If you ask me, the horse in "Jingle Bells" has the worst of it. One poor horse dragging frolicking merrymakers across the countryside, bells clanging around its sensitive ears with every footfall, spurred to dash by the cracking sound of a whip, and, of course, its tail cut short for who knows what reason.
Nevertheless, the holiday favorite's rollicking refrain does hang on one traditional element. Jingling bells makes a lot of sense when you take your sleigh out for a ride on a brisk winter's night. Runners gliding across new, soft snow are said to be nearly silent and, at a blind crossing, those bells are as good as a car horn. And so begins the imagery of impetuous winter fun in the cheery, up-tempo "Jingle Bells."
Musician and bandleader Fred Greenwald has been playing "Jingle Bells" at concerts and dances since he became a professional trumpet player at 15 years old in the late 1940s. Back then, playing jobs several nights a week in northern Wisconsin, the band took a few liberties with the simple song. "We improvised when we played it; we didn't just play it straight," says Greenwald. "We gave it a jazzy effect."
Greenwald most enjoys playing "Jingle Bells" for young audiences, though. "It's fun when you play it for kids. That's a happy time. They get a picture of a sleigh riding along in the snow. They sing along. It means Christmas."
It didn't originally mean Christmas, though. According to nearly a dozen references in public library books and online sources consulted for the song's history, James Pierpont wrote "One Horse Open Sleigh" for a Sunday school presentation, most likely around Thanksgiving of 1857, in either Boston, Mass., or Savannah, Ga., and it had a more classical musical feel to it. Later, the name was changed to "Jingle Bells" and the music became the lilting, peppy tune known around the world today.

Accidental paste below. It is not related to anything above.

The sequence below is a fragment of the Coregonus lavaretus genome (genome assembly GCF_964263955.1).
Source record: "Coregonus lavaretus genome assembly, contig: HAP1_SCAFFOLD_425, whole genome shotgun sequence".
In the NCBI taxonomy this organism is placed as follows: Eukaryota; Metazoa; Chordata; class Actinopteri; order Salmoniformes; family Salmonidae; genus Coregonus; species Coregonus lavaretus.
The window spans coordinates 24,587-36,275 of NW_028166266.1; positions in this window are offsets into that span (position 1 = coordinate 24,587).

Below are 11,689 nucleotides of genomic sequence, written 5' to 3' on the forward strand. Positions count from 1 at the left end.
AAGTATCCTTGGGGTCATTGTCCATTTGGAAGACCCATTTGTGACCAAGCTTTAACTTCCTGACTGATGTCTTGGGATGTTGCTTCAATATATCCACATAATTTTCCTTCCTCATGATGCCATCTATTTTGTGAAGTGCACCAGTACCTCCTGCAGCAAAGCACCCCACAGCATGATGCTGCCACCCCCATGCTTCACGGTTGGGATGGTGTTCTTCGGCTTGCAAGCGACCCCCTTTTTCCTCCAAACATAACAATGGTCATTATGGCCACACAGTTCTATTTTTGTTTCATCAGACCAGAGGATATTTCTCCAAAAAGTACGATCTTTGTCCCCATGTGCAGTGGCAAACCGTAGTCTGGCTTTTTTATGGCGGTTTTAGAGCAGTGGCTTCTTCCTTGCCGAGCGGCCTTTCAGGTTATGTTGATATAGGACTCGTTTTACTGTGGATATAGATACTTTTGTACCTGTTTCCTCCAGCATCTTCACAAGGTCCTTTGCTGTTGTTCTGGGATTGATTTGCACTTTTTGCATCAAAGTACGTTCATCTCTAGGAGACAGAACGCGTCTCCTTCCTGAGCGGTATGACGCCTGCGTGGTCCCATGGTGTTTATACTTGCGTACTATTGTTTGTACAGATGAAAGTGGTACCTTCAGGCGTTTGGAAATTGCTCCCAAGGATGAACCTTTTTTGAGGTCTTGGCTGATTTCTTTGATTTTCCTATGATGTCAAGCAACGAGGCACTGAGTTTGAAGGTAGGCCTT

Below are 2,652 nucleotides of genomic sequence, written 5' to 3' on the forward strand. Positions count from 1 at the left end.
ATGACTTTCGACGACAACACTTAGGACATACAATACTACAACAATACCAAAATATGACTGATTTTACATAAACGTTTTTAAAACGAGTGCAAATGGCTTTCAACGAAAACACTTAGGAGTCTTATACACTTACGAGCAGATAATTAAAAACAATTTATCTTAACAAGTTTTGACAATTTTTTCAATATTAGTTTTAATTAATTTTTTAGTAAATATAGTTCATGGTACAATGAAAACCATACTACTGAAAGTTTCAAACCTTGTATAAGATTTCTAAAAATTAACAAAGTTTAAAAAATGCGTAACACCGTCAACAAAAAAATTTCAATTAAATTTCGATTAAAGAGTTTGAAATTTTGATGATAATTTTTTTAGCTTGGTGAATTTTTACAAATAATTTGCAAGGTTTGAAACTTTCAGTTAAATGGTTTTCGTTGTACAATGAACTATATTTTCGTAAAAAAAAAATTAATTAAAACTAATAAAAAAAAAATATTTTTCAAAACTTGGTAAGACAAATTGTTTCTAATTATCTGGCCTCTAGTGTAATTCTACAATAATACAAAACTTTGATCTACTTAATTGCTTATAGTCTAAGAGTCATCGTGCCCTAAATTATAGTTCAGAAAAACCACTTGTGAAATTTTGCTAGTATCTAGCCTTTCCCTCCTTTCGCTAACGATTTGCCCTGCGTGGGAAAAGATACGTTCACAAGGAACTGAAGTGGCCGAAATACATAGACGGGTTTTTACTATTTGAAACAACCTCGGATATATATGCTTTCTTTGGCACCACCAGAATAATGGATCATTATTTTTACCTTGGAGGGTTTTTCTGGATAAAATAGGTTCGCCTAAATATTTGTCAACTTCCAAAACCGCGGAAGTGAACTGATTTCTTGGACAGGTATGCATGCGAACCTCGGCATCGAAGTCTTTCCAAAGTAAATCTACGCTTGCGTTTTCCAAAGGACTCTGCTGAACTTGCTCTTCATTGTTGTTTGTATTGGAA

Wikipedia's short list of artists who have recorded "Jingle Bells" numbers more than 120, from the Andrews Sisters to Andy Williams. "Everything Christmas" by WaterBrook Press cites "Jingle Bells" as the first song broadcast from space by Gemini 6 astronauts in 1965.
To be a true aficionado, however, one has to appreciate more than the trivia. A few fine points in the lyrics include: "bobtail" as the length of the horse's tail, not his name; "jingle" is what you do, the imperative verb to ring. It is not a type of bell, according to Irene Chalmers' "The Great American Christmas Almanac," and there is more to the story than a young couple careening across pristine snow on a lark. Verse two has the revelers lose control of the sleigh, run headlong into a snow bank and get "sot" (drunk). In the next two verses, the gentleman falls onto his back in the snow and another sleigh rider passes him by, laughing all the way, and finally, advice for the young: Go sleigh riding while you still can.
None of that matters, though, when the carolers come to your house or it's time for the audience sing-along at the Christmas pageant or the hot chocolate is being passed around after a sledding party. As Greenwald says, "the whole thing is joyous." Everyone knows the lyrics; it's an easy tune; and it's fun to sing. So skip the story and sing with gusto -- all together now! "Dashing through the snow..."